A significant portion of chief diversity officers (CDOs) are under-resourced and understaffed, according to a recent report from The National Association of Diversity Officers in Higher Education (NADOHE).
NADOHE’s inaugural “State of the CDO survey report” indicated that 32.2% of the surveyed CDOs worked with annual operating budgets of $39,000 or less. And almost half of CDOs (44%) had between zero and two full-time-equivalent employees reporting directly to them.
“It will come as no surprise to you that the report reveals your offices are often understaffed and underfunded,” NADOHE President Paulette Granberry Russell said in a letter announcing the survey results. “An overwhelming number of you find it ‘extremely challenging’ to make diversity, equity, and inclusion outcomes more visible on their campuses. Yet, the longer you serve, the more likely you are to feel fulfilled in your position.”
According to the report, CDOs with less than one year of experience tended to report better buy-in, alignment with other departments on campus; and having meaningful positions in leadership. However, “such signs of support tended to be proportionately less prevalent the longer a respondent’s tenure as CDO,” the report found.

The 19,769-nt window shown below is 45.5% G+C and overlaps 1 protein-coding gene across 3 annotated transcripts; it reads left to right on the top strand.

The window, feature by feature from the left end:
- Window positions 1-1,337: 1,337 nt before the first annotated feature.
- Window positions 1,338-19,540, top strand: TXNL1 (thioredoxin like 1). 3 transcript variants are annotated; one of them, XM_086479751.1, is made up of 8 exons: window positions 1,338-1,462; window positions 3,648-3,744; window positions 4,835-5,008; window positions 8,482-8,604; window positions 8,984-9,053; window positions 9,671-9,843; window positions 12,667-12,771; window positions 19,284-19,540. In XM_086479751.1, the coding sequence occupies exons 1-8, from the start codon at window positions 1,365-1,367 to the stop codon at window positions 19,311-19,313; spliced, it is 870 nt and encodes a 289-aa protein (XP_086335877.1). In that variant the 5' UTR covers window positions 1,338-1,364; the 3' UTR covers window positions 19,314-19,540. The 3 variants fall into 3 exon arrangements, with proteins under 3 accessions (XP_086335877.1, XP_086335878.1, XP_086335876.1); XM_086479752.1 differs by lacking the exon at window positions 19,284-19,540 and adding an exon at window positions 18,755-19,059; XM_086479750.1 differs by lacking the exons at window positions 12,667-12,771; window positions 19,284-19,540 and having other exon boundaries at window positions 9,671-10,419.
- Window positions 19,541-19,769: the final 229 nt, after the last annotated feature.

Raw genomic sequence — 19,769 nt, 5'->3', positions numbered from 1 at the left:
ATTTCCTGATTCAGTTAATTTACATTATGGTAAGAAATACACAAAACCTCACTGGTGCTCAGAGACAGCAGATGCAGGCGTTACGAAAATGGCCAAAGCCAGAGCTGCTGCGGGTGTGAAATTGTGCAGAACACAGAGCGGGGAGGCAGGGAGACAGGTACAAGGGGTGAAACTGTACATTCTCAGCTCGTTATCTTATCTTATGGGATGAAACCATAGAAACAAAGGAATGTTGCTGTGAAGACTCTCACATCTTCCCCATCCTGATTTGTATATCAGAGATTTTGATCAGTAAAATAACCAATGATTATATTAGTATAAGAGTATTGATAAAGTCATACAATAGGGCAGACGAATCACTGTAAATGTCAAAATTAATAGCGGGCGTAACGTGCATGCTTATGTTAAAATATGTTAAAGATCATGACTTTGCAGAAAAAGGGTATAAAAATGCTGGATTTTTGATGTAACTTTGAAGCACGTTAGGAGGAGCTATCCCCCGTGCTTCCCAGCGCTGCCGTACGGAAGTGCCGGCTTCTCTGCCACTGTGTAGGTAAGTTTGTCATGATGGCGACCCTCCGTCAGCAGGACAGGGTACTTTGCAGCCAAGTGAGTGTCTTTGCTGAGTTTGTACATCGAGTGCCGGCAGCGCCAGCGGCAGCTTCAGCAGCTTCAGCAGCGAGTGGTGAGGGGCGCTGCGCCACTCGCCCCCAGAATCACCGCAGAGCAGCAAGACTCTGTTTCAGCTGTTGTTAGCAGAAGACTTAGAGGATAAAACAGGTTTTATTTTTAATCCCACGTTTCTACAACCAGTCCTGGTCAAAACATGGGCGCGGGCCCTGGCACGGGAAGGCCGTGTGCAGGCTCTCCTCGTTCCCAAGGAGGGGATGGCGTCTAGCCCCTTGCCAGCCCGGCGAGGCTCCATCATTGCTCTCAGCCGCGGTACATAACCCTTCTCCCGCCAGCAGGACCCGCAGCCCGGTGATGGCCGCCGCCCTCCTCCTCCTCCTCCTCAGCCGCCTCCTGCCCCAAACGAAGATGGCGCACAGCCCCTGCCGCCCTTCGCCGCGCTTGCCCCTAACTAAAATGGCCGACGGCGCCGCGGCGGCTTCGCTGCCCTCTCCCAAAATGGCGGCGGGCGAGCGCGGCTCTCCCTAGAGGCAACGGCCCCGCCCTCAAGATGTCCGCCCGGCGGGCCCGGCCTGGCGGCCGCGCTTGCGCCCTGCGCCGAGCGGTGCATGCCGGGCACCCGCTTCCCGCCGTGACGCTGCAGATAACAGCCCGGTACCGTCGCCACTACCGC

That being said, the report also found that the longer the CDOs tenure, the more likely they are to find their role satisfying and rewarding, as opposed to ‘upsetting’ and overwhelming.
Compared to their previous positions, respondents were most likely to call their current role more stressful. Few CDOs described their work as manageable or predictable.
Notably, white CDOs reported finding their job significantly less upsetting and overwhelming than CDOs who identified as people of color.
“I want to thank each of you who took the time to respond to the survey,” Granberry Russell said. “Thank you for helping us better understand your experiences, responsibilities, and challenges. I want you to know that we hear you, and we will continue to fight for you. In our fraught political climate, your work is more vital than ever, and we at NADOHE will use this data to provide greater support to our members, as well as other leaders and professionals, and to advance diversity, equity, and inclusion work in higher education.”